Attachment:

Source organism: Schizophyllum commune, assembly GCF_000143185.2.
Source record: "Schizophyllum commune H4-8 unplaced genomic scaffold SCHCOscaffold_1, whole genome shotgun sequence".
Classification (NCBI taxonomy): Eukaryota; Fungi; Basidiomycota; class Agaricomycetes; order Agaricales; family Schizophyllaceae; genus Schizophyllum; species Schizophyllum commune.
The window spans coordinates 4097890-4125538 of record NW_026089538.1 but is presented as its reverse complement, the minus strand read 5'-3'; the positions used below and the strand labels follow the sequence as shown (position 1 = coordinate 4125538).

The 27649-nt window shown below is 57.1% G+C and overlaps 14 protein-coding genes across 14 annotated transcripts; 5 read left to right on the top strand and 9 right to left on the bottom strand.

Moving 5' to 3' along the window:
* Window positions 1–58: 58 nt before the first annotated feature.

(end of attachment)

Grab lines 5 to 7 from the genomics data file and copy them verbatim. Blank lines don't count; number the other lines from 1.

The 27649-nt window shown below is 57.1% G+C and overlaps 14 protein-coding genes across 14 annotated transcripts; 5 read left to right on the top strand and 9 right to left on the bottom strand.

Moving 5' to 3' along the window:
* Window positions 1–58: 58 nt before the first annotated feature.